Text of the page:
1972 – Marlene Dobkin de Rios Publishes the First Major Study of Urban Ayahuasca Shamanism
In 1972, the first major study of urban ayahuasca shamanism, entitled Visionary Vine, was published by Marlene Dobkin de Rios, a medical anthropologist and psychotherapist who studied the use of psychoactive plants by urban Peruvian shamans. She wrote numerous books and articles about ayahuasca, shamanic techniques of healing, and psychotherapy, and later studied the UDV (União do Vegetal) church.
This work also draws on the data she gathered during her field research in Peru and represents one of the earliest first-hand accounts on the use of plant medicine in this part of the basin. It also offers fascinating and timeless insight into ethnic backgrounds of the indigenous locals, the ancient history of the use of psychoactive plants, and a discourse about the differing standpoints on using these substances for healing purposes in North and South America. This book helped spread the word on plant psychedelics and indigenous culture far and wide, establishing de Rios as an eminent researcher on the topic. It is used in undergraduate anthropology courses to this day.
These quotes of hers sum her thoughts up succinctly:
“Among tribal societies for which there is information available, it is known that hallucinogens were used ritually to mark the passage from youth to adulthood. The plants were used for their hyper-suggestible properties, in order to create a state in which the moral and social values of the tribe would be easier to accept and assimilate. The visions or dreams were subsequently interpreted by the elders of the community in a way that agreed with the specific beliefs and values of the society—which reinforced in the young ideals of society to make them more fit to survive in their culture. In this way, cohesion of the group was achieved as the result of the intoxication experience.”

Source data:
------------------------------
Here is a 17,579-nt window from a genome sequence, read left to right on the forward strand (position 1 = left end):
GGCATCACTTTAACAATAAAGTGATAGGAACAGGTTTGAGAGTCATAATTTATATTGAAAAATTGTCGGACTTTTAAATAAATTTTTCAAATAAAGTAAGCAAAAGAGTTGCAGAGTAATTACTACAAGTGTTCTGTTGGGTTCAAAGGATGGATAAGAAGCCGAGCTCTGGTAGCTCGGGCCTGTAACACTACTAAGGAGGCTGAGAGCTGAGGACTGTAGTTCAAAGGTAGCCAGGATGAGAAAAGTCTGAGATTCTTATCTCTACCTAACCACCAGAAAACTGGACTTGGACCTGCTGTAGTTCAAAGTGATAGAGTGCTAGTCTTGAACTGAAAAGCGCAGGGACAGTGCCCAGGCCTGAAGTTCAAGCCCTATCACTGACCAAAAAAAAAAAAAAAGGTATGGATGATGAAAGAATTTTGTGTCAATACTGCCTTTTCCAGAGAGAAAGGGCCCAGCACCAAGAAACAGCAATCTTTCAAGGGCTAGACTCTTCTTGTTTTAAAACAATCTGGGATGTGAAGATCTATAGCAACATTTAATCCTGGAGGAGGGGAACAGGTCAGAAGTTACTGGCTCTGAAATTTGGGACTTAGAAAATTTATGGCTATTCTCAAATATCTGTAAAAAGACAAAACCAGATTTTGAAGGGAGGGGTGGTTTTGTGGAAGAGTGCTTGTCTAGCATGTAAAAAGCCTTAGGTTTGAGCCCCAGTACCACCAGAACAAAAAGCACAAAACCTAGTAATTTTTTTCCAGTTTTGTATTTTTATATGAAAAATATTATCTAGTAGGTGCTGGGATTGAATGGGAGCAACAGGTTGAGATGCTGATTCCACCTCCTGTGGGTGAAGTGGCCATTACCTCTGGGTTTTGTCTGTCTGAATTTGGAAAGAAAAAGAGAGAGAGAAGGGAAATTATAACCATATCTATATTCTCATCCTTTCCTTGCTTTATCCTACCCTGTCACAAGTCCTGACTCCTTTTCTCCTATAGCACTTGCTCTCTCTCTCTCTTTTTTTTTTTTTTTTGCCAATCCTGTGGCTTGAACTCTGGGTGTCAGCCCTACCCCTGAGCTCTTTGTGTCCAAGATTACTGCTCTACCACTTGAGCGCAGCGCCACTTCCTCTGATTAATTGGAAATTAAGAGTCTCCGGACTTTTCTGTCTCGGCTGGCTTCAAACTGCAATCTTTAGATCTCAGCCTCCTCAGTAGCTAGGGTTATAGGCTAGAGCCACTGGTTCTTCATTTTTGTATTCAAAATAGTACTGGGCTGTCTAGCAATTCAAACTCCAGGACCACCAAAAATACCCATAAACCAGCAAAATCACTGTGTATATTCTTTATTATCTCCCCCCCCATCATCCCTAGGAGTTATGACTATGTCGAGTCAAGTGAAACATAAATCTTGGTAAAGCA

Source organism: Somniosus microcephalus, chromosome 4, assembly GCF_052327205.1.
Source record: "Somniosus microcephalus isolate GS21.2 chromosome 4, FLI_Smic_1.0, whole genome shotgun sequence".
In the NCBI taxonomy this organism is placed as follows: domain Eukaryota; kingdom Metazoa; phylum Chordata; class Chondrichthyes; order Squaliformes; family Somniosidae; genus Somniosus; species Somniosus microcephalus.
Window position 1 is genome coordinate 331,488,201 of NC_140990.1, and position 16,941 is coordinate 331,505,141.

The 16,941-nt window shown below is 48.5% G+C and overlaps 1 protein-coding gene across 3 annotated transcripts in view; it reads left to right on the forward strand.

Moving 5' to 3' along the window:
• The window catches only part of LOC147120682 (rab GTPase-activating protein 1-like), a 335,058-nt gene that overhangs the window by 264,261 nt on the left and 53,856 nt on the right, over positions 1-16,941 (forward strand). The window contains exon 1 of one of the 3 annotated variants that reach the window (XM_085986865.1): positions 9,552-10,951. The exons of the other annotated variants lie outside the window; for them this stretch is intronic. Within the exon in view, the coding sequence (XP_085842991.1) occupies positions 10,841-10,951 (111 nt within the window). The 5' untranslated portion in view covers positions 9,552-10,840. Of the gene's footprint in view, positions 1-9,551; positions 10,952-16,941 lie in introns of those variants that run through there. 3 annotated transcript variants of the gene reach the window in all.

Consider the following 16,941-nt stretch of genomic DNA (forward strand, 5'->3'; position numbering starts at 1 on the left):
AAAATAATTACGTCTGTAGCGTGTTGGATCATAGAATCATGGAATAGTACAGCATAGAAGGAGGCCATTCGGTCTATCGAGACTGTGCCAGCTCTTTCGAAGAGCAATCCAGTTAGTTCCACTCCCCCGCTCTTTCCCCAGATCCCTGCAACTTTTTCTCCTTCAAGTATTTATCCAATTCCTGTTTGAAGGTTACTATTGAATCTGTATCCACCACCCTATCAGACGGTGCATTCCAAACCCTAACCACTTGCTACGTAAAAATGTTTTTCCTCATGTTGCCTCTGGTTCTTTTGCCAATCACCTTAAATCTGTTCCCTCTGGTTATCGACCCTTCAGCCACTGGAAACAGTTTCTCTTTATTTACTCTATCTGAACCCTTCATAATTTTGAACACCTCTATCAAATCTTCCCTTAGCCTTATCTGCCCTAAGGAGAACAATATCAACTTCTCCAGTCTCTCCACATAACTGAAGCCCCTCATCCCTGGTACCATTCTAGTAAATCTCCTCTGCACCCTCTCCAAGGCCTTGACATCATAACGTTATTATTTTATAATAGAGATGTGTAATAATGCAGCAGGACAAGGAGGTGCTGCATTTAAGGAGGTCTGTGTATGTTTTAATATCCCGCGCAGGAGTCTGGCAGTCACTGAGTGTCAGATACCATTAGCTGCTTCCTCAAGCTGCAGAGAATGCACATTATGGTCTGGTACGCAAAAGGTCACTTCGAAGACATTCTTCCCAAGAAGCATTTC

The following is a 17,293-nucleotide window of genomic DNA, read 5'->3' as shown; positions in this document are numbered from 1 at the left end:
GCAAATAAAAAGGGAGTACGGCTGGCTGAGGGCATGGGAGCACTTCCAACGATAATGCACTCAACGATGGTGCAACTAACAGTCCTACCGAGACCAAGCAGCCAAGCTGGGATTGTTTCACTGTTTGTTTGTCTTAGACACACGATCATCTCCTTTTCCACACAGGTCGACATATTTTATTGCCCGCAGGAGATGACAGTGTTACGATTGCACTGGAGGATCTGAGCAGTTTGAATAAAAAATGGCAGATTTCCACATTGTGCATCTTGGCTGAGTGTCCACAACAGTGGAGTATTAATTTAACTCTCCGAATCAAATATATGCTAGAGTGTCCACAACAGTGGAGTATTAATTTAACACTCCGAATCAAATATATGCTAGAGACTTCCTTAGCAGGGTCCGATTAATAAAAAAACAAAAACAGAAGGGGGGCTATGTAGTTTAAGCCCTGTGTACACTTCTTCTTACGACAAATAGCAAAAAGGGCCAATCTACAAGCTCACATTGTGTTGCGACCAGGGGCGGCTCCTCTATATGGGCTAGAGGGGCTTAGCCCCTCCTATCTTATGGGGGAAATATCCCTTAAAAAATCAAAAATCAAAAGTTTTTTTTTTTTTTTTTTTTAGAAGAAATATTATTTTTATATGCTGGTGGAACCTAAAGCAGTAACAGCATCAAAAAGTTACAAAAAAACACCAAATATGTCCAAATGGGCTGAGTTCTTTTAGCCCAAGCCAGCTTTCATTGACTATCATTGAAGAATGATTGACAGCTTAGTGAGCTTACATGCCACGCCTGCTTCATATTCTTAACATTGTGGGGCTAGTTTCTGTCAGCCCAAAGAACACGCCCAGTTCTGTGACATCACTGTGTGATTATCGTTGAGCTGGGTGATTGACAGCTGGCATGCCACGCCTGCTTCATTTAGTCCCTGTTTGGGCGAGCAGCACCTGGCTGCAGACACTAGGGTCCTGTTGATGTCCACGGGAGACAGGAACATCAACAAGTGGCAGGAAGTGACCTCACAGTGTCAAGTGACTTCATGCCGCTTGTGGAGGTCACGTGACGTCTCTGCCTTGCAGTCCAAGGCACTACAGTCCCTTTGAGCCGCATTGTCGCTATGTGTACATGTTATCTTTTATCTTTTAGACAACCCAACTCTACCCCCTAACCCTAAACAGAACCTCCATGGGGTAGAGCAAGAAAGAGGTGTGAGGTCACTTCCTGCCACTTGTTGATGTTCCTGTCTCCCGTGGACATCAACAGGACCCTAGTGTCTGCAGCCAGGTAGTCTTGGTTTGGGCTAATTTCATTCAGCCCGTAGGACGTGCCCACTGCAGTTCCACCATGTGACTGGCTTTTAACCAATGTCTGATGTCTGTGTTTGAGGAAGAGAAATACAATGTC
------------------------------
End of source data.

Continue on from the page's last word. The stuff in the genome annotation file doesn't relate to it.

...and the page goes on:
“In the West, individualism is an undisputed value. Since the end of World War II, the empty self has emerged among the US middle classes, with the breakdown of family, community, and tradition.”
“Alienation, fragmentation, and a sense of confusion and meaninglessness pervade Western society, which particularly affects young people. There is a compulsion to fill up this emptiness, reflected in various ailments of our society: eating disorders, consumers’ buying sprees, and the perceived need for mind-altering substances.”
These words are from one of de Rios’ last works—A Hallucinogenic Tea, Laced With Controversy. Ayahuasca in the Amazon and the United States.
Dobkin de Rios’ work can be situated among a larger collection of seminal ayahuasca research by anthropologists and explorers, including the German explorer Theodor Koch-Grünberg’s efforts to records indigenous myths and belief systems surrounding ayahuasca use in 1903, the French anthropologist P. Reinburg’s experiments with ayahuasca in 1931, Richard Evans Schultes’s research on ayahuasca ethnobotany, Gerardo Reichel-Dolmatoff’s ethnographies of Tukano shamanism in the 1960s and 70s, Luis Eduardo Luna’s research on ayahuasca “plant teachers” and visions, and Michael Taussig’s genre-bending work on ayahuasca and colonialism, just to name a few.
Read our longer piece about the life and work of Marlene Dobkin de Rios in the Kahpi Magazine.
Dobkin de Rios, M. (1972). Visionary vine: Hallucinogenic healing in the Peruvian Amazon. San Francisco: Chandler Publishing Co.
Dobkin de Rios, M. (2009). The Psychedelic Journey of Marlene Dobkin de Rios: 45 Years with Shamans, Ayahuasqueros, and Ethnobotanists. Park Street Press.
Francuski, X. (2019). A tribute to the mother of ayahuasca research, Marlene Dobkin de Rios. Kahpi Website. Jan 27.